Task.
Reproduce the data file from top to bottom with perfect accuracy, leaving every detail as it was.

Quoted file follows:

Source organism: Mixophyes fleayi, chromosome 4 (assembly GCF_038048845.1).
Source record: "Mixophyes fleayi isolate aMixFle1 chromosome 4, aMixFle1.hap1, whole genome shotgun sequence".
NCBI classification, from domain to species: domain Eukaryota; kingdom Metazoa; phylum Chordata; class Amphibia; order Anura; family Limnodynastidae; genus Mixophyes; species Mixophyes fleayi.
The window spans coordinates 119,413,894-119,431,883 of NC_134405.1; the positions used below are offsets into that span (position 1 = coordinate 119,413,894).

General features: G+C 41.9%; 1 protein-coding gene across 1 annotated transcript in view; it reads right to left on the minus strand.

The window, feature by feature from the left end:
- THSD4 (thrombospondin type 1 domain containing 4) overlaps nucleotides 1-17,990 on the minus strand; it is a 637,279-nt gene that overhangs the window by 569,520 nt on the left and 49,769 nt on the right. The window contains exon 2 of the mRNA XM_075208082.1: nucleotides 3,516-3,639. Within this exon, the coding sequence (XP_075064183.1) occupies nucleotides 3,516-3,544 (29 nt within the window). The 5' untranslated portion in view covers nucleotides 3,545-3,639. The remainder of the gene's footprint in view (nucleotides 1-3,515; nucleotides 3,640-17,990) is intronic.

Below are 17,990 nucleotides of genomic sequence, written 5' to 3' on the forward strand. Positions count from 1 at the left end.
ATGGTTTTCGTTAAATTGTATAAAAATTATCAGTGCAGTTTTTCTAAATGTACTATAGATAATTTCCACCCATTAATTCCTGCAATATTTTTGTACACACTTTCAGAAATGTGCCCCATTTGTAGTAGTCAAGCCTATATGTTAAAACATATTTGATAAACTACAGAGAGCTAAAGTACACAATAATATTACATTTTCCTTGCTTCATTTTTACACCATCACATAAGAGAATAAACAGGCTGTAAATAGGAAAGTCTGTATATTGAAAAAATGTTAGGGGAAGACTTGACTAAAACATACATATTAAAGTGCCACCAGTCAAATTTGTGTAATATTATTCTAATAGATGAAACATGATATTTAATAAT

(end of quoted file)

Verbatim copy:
Source organism: Mixophyes fleayi, chromosome 4 (assembly GCF_038048845.1).
Source record: "Mixophyes fleayi isolate aMixFle1 chromosome 4, aMixFle1.hap1, whole genome shotgun sequence".
NCBI classification, from domain to species: domain Eukaryota; kingdom Metazoa; phylum Chordata; class Amphibia; order Anura; family Limnodynastidae; genus Mixophyes; species Mixophyes fleayi.
The window spans coordinates 119,413,894-119,431,883 of NC_134405.1; the positions used below are offsets into that span (position 1 = coordinate 119,413,894).

General features: G+C 41.9%; 1 protein-coding gene across 1 annotated transcript in view; it reads right to left on the minus strand.

The window, feature by feature from the left end:
- THSD4 (thrombospondin type 1 domain containing 4) overlaps nucleotides 1-17,990 on the minus strand; it is a 637,279-nt gene that overhangs the window by 569,520 nt on the left and 49,769 nt on the right. The window contains exon 2 of the mRNA XM_075208082.1: nucleotides 3,516-3,639. Within this exon, the coding sequence (XP_075064183.1) occupies nucleotides 3,516-3,544 (29 nt within the window). The 5' untranslated portion in view covers nucleotides 3,545-3,639. The remainder of the gene's footprint in view (nucleotides 1-3,515; nucleotides 3,640-17,990) is intronic.

Below are 17,990 nucleotides of genomic sequence, written 5' to 3' on the forward strand. Positions count from 1 at the left end.
ATGGTTTTCGTTAAATTGTATAAAAATTATCAGTGCAGTTTTTCTAAATGTACTATAGATAATTTCCACCCATTAATTCCTGCAATATTTTTGTACACACTTTCAGAAATGTGCCCCATTTGTAGTAGTCAAGCCTATATGTTAAAACATATTTGATAAACTACAGAGAGCTAAAGTACACAATAATATTACATTTTCCTTGCTTCATTTTTACACCATCACATAAGAGAATAAACAGGCTGTAAATAGGAAAGTCTGTATATTGAAAAAATGTTAGGGGAAGACTTGACTAAAACATACATATTAAAGTGCCACCAGTCAAATTTGTGTAATATTATTCTAATAGATGAAACATGATATTTAATAAT